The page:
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How important are teachers' emotions in class for their students' emotions and motivation above and beyond cognitive activating instruction?

How important are teachers' emotions in class for their students' emotions and motivation above and beyond cognitive activating instruction?

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BECKER, Eva, Thomas GÖTZ, Vinzenz MORGER, 2014. How important are teachers' emotions in class for their students' emotions and motivation above and beyond cognitive activating instruction?. In: Personality and Individual Differences. 60, pp. S3. ISSN 0191-8869. eISSN 1873-3549. Available under: doi: 10.1016/j.paid.2013.07.146

@article{Becker2014impor-28177, title={How important are teachers' emotions in class for their students' emotions and motivation above and beyond cognitive activating instruction?}, year={2014}, doi={10.1016/j.paid.2013.07.146}, volume={60}, issn={0191-8869}, journal={Personality and Individual Differences}, author={Becker, Eva and Götz, Thomas and Morger, Vinzenz} }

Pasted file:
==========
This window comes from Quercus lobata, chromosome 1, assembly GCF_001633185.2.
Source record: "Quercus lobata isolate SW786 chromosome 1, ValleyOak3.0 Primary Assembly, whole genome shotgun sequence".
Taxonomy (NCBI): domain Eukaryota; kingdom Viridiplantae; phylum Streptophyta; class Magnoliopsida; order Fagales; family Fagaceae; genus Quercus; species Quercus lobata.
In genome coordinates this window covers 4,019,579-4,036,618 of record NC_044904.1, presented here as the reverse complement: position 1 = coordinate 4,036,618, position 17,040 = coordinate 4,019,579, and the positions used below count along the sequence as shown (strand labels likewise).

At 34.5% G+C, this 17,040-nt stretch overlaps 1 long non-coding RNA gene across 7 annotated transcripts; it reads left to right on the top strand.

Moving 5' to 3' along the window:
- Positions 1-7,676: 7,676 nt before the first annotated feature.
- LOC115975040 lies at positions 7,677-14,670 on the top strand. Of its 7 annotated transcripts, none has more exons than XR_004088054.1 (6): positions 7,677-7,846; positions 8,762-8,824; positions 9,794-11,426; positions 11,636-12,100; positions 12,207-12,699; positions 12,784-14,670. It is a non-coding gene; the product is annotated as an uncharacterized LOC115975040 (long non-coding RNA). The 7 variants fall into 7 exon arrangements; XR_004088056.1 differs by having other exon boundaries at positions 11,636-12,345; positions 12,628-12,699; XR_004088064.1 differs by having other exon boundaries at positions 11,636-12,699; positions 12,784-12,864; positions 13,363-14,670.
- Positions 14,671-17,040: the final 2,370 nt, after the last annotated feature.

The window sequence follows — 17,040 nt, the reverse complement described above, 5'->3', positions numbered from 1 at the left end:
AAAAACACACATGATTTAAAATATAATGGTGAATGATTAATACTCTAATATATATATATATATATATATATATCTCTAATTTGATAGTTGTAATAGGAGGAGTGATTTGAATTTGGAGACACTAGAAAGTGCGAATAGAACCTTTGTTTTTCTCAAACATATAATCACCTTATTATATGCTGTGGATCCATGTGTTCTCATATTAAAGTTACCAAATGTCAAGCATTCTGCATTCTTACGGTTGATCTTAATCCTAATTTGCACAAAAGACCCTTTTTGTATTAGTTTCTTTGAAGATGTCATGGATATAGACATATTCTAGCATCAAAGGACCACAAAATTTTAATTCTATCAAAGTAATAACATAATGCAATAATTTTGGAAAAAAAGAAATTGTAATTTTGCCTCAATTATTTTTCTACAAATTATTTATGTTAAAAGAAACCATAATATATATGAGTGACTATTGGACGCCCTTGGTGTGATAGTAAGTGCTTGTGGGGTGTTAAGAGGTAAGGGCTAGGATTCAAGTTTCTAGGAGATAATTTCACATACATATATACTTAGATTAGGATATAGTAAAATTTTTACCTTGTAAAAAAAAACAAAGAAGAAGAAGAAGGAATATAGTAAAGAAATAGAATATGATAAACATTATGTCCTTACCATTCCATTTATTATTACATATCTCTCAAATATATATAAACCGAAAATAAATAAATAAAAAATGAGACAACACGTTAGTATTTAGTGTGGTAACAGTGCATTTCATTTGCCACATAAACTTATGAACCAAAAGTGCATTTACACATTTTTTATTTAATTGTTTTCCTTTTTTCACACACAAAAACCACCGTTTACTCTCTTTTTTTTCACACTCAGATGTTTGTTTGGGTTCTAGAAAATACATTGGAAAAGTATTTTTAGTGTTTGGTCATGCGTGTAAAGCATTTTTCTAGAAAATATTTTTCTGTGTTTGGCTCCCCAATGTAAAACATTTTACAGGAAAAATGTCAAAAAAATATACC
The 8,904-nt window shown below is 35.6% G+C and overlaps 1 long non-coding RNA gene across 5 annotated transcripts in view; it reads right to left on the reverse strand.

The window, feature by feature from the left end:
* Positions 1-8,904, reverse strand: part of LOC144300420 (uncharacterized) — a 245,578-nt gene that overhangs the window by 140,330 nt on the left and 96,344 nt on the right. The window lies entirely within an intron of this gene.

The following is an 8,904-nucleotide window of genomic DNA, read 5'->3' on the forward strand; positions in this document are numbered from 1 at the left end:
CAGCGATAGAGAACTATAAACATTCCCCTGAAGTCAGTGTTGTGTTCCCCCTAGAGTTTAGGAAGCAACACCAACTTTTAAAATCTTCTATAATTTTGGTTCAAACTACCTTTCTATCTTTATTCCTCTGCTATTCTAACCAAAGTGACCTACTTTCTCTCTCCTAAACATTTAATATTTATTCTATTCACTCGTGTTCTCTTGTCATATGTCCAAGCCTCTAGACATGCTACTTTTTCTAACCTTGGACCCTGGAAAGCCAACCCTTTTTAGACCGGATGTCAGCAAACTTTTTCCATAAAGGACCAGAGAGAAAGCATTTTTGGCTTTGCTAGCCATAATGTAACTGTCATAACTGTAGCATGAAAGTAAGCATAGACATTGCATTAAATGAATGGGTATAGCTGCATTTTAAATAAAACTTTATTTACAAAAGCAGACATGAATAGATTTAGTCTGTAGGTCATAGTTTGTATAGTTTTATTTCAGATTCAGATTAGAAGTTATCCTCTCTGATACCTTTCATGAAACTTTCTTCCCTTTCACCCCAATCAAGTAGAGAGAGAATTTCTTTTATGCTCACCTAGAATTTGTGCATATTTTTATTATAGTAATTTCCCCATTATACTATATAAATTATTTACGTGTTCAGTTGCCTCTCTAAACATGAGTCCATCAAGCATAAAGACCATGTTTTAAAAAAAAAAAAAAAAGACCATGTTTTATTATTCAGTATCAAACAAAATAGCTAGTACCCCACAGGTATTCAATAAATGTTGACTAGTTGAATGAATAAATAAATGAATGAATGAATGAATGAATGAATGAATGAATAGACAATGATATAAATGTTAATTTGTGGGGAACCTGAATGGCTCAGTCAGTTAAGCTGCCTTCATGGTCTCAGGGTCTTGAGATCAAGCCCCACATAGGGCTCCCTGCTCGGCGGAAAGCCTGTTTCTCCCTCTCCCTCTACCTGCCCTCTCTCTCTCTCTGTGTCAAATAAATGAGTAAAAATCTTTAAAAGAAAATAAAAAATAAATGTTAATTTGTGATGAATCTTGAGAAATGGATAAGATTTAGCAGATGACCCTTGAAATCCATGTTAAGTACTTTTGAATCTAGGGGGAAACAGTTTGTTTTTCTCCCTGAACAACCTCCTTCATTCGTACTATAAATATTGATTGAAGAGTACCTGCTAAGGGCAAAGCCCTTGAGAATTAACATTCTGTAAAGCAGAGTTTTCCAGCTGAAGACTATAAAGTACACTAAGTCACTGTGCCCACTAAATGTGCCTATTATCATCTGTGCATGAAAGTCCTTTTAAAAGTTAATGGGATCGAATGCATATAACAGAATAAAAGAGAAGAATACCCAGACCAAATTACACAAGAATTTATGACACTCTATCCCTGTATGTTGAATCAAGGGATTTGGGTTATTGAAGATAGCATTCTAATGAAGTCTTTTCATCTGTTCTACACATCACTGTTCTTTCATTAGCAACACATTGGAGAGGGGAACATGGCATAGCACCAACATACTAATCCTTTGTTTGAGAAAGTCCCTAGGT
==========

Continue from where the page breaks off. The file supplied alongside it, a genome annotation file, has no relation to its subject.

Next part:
Götz, Thomas Morger, Vinzenz Morger, Vinzenz 2014-06-25T06:07:46Z 2014-06-25T06:07:46Z How important are teachers' emotions in class for their students' emotions and motivation above and beyond cognitive activating instruction? Götz, Thomas Becker, Eva Personality and Individual Differences ; 60 (2014), Suppl. - S. S3 deposit-license 2014 Research based on Pekrun's control-value theory (2006) has shown that instructional behavior has an impact on students' emotions and motivation via their control and value appraisals. However, little is known about the relations between teachers' and students' emotions in the classroom even though a close link is suggested by crossover theory (cf. Härtel & Page, 2009). The present study examines the relations between students' reports on their teachers' emotions (joy and anger) and cognitive activating instructions (control and value induction) with their own emotions (joy, anger) and motivation (intrinsic valence) in class. Data was obtained via the experience-sampling-method from 141 students (78 women, Mage = 15.6 years) in a total of 2064 school lessons. Multilevel regression analyses showed that both students' emotions and motivation are related to teachers' emotions with students emotions being even stronger related to teachers emotions than to their instructional behavior. Implications for research and educational practice are outlined. Becker, Eva eng

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